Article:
The Montgomery County Sheriff’s Department is using a valuable new tool in its search for lost or missing persons: drones.
The department started using the unmanned aerial vehicles after more than a year of preparation and training.
Capt. Brian Wright said the department was seeing regular calls for lost or missing individuals that tied up an inordinate amount of manpower and resources. “The drones utilize less manpower, they are less expensive to use, they require less upkeep, and they provide faster response time than do helicopter or fixed wing resources,” he said.
The department currently has two drones: Autel and Icarus. Due to concerns for officers’ safety, Wright would not release the specifics of their capabilities, but they are geared primarily for search and rescue. The price tag for such devices runs from $3,000 to $25,000, but the drones typically pay for themselves by reducing the sheriff’s department’s expenses.
Earlier this year, the sheriff’s department called in one of the drones to track a man who fled a traffic stop rather than take a sobriety test. A short time later, the drone spotted him hiding behind a storage building near Merrimac Road.
A valuable benefit the drones provide is their ability to do flyovers, enabling them to be used instead of putting officers at risk during dangerous situations.
“We can search for missing individuals and/or bodies, take aerial photos at crime scenes, take aerial photos at serious vehicle crashes, take photos for home/business site security surveys and use them in active fugitive searches,” Capt. Wright said. Recently the sheriff’s department used the drones to locate some missing hikers in eastern Montgomery County.
The frequency with which drones are being used has increased in the last couple of years. Reports show that 167 police and fire departments bought drones in 2016, twice the number from 2015. The most current numbers available show drones being used by 910 state and local law enforcement agencies.
Drones have also been used by the U.S. Customs and Border Protection since 2005 to patrol the U.S./Mexican border.
Drones are particularly valuable for first responders. Obviously, they are faster than conventional vehicles and can reach a location in minutes after receiving an emergency request. They thus can aerially assess the situation before human responders arrive.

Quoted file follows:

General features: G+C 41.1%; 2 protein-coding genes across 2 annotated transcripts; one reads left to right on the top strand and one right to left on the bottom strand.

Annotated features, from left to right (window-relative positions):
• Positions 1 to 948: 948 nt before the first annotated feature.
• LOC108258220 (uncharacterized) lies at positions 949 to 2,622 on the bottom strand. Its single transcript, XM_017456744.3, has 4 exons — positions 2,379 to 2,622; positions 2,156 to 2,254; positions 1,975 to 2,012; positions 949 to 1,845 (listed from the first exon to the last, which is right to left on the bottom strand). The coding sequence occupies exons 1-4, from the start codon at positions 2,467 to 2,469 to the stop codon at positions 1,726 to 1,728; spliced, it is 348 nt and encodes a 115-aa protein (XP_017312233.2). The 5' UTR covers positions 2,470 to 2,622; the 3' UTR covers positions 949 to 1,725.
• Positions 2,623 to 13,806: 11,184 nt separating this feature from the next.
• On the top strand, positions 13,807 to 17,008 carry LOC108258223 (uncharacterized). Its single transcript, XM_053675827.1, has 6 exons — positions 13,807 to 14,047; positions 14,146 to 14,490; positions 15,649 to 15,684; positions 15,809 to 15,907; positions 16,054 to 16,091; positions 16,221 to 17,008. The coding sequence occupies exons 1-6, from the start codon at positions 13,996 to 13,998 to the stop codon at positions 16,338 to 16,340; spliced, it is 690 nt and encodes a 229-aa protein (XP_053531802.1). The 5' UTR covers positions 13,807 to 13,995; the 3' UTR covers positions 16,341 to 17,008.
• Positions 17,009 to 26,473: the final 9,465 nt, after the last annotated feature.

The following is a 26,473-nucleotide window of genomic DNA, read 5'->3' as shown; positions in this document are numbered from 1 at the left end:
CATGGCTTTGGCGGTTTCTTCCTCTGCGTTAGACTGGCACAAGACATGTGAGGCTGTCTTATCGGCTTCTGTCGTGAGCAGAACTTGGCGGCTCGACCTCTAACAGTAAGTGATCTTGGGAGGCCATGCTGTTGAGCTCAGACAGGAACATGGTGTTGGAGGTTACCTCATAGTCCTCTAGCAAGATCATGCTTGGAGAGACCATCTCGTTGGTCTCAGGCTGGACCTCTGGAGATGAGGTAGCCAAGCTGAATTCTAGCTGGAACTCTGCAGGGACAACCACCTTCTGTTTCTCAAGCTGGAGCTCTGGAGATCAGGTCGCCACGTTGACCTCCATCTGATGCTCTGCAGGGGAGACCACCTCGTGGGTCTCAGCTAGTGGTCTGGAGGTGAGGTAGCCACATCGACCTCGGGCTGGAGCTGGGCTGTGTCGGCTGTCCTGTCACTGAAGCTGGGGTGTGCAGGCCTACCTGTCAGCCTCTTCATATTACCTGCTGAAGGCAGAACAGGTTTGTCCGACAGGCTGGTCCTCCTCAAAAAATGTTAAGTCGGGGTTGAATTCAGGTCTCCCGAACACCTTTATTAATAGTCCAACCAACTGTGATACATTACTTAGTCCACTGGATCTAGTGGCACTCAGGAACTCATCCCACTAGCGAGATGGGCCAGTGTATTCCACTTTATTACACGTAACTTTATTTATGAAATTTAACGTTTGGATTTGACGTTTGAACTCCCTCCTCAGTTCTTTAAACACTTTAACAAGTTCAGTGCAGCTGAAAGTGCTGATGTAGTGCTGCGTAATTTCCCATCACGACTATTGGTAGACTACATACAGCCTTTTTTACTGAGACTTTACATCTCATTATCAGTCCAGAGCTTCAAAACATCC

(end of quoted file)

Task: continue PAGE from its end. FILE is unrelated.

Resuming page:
They are cost-effective. The conventional method of deploying a manned helicopter is expensive and time-consuming and may not even be suitable for situations that require an immediate response.
Drones offer the potential to save lives. They can be equipped with various attachments depending on the task; these payloads can be controlled by a single officer from a safe distance. This is especially valuable in life-threatening situations to engage a perpetrator from a safe distance without risk to the officer’s life.
Drones are also a potent public safety tool. They can cover a large area easily, and they can be equipped with thermal sensors. They, thus are effective in search and rescue operations.
Here in the New River Valley, each drone deployment requires authorization from either the sheriff or the chief deputy. They also require permitting by the Federal Aviation Administration. Only FAA certified/authorized and trained individuals can utilize them.
Wright said they have been extremely useful to the department. “We have seen an increase in requests for our Unmanned Aircraft System (UAS) team to assist other agencies due to their short response time and availability,” the captain said.
According to Capt. Wright, the drones have become extremely important resources that provide many of the same capabilities of an aircraft without the expense and upkeep of an aircraft.
“They are tools that save manpower and help keep our officers safe,” he said.